The eruption of tensions between the US and Iran over the recent period, is perhaps an indication that the rules of the game are changing, towards accountability, at last.
Already in our piece titled American elections and Iran from November 8, 2016, we anticipated that following the American presidential elections there will be a need for “continued sanctions, a robust policy towards and a demand for more accountability from Iran”. Already on December 8 we predicted that Iran, standing out in its defiance, poses the biggest defense and foreign policy challenge to Trump. This week, our prediction was reverberated by thehill and wsj. The WSJ even titling their article “Iran moves atop confrontation list“.
The events began with a series of defiant actions by Iran, including the missile launch (in violation of the spirit of UN resolutions), the continued Iranian support of the Houthi rebels who shot at a Saudi frigate and the threatening stance against a US navy ship. These led to a series of American responses, among them the Trump tweet “Iran is playing with fire” (see telegraph), the imposing of fresh sanctions, the Mattis statement “Iran is the biggest state sponsor of terrorism” (see yahoo), the Pence assertion warning Iran not to test Trump’s resolve (see yahoo), the refreshing stand that “nothing is off the table”, the renewal of the debate regarding the designation of the IRGC (see reuters), the national security advisor “putting Iran on notice” (see theguardian) and the spokesperson’s declaration “there is a new president in town”.
It is most interesting to note how many articles and papers found reason to understand and justify a new approach on Iran. Some highlighting the Iranian threat (see foxnews), some emphasizing the weaknesses of the previous UN resolutions (see lamenting the fact that Iran has become more powerful and more threatening (see washingtonpost) and some rightfully observing that Iran is “topping the list” of confrontational elements with the US (see wsj).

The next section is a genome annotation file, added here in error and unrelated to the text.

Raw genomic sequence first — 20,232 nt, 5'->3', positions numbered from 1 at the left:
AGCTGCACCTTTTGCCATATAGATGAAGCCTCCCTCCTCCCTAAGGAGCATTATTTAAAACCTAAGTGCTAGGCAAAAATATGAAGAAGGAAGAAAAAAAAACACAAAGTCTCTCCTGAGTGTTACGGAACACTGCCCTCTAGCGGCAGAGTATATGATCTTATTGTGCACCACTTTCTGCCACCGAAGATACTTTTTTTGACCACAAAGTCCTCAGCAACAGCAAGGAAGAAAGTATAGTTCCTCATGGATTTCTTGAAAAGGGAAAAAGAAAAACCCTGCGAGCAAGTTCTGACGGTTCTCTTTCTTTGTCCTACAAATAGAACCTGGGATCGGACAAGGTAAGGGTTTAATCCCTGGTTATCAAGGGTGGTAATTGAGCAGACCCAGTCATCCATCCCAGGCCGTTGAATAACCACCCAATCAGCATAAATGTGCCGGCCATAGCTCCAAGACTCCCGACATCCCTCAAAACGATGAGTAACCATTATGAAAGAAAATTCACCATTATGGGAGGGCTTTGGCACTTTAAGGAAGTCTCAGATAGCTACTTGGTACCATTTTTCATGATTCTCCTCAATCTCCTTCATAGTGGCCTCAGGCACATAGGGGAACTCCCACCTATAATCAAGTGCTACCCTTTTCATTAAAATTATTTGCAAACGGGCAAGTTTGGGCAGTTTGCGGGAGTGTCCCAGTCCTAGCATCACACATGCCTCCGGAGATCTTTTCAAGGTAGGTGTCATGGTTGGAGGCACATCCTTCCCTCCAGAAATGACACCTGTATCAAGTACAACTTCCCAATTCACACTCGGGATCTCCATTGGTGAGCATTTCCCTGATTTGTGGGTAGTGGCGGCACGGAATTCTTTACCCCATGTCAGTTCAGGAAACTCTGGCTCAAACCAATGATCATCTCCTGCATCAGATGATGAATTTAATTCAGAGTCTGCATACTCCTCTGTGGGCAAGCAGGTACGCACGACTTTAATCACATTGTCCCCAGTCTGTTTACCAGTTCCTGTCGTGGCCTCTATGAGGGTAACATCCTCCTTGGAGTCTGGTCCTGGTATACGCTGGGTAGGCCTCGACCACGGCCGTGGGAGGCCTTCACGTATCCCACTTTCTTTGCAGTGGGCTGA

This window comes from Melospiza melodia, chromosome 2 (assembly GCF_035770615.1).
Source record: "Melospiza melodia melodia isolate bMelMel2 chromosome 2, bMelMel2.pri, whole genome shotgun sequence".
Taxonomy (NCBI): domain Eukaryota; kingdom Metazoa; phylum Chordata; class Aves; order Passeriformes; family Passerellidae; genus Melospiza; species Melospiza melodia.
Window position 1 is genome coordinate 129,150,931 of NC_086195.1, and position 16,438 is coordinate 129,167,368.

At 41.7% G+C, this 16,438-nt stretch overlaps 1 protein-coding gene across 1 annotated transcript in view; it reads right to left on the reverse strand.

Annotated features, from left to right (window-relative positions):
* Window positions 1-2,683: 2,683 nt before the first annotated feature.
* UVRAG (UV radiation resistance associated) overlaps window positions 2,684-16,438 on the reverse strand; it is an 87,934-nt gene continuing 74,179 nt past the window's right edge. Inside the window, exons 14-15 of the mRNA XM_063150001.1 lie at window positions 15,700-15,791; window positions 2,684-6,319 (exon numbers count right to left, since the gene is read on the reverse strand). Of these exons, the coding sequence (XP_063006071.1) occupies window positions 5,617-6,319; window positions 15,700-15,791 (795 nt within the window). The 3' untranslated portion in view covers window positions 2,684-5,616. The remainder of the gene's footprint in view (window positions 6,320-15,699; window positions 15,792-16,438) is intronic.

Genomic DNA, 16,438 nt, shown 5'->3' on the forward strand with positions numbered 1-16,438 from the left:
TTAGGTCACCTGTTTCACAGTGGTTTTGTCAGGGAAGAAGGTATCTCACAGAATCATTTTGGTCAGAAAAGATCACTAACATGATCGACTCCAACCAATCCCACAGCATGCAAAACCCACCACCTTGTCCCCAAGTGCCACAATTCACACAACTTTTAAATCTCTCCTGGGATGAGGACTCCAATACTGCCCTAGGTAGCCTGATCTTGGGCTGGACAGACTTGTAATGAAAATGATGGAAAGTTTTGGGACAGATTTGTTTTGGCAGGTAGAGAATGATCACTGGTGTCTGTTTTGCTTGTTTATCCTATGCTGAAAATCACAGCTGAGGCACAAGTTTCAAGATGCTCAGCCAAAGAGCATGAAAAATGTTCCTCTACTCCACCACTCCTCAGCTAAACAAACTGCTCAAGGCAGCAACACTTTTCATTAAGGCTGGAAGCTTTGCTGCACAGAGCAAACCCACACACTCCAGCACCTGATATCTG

Perhaps we are witnessing before our eyes a genuine change of the rules of the game. From Obama’s weak and appeasing policy, most probably misguided under the will to save the nuclear deal at all costs, towards a policy of true accountability.
It was equally interesting to see the coverage of the Iranian responses. On the one hand, the media gave voice to the Iranian attempt to project further defiance and militarism, like the quickly organized military drill (see wsj), the threatening rhetoric (see farsnews) and the supreme leader’s scorn and sarcasm (see wsj). On the other hand, central media outlets had to admit that the Iranian armor was not so shining as perceived. The nytimes dared to title an article “Now they’re worried”, and the nypost titled one “Looks like team Trump just made Iran blink”.
A move from overlooking and disregarding Iran’s defiance, to an approach of demanding and expecting accountability, is most timely and crucial. Perhaps there is a new President in town. About time.